Friday, August 7, 2009

And it's not just for the pic-a-nic baskets

I've been through a job loss or two, and I can attest that it can have a jarring impact on your life - especially if you've led a sheltered life and don't believe that it will ever happen to you. Probably the worst time in my life was when I was unemployed and even unable to get temporary work.

When people go through such emotions, it's no surprise that people turn to spiritual sources for help. The New York Times elaborates:

Shortly after Steven Odnoha lost his job at Intel, he drove three days from Rio Rancho, N.M., to the Himalayan Institute in Honesdale, Pa. For months, Mr. Odnoha had been wondering how he could get the time off to join a yearlong meditation program at the nonprofit yoga retreat. His pink slip, in September 2007, provided the answer....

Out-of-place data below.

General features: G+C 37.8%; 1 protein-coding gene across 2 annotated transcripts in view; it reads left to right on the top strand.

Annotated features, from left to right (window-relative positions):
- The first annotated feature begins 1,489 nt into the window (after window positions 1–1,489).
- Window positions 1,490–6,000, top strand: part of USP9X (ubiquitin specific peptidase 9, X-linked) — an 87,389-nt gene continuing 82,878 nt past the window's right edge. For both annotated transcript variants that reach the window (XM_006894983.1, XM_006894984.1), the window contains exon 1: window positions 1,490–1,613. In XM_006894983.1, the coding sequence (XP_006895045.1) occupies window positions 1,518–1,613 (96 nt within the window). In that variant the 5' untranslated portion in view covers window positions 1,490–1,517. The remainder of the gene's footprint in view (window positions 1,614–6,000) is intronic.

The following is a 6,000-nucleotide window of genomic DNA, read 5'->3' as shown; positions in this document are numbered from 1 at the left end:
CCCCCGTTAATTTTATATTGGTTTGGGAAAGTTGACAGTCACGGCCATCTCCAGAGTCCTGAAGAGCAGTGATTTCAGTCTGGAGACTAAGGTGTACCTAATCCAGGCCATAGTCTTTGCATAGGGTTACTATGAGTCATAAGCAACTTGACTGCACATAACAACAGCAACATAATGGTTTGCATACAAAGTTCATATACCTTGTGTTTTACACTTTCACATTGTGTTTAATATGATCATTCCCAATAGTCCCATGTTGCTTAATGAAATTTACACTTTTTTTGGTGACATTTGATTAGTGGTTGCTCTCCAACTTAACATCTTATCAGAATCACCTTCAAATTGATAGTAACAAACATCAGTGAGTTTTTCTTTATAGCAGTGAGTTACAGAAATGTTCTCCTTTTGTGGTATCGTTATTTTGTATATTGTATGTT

The Himalayan Institute is one of many retreats where cash-strapped spiritual seekers can participate in work-study programs in which they pay typically $300 to $900 a month in exchange for a few hours a day of service, like washing dishes, cleaning rooms or weeding gardens....

The Himalayan Institute received twice as many applications for its summer work-study programs this year as last — its August session is full, with 22 people, compared with 11 last year — and so did two similar retreats, Tassajara Zen Mountain Center in Carmel Valley, Calif., and Satchidananda Ashram in Buckingham, Va. (which is better known as Yogaville).

The article briefly explores the motivations of some of the people who have gone to the retreats for a weekend, or a month, or a year.
blog comments powered by Disqus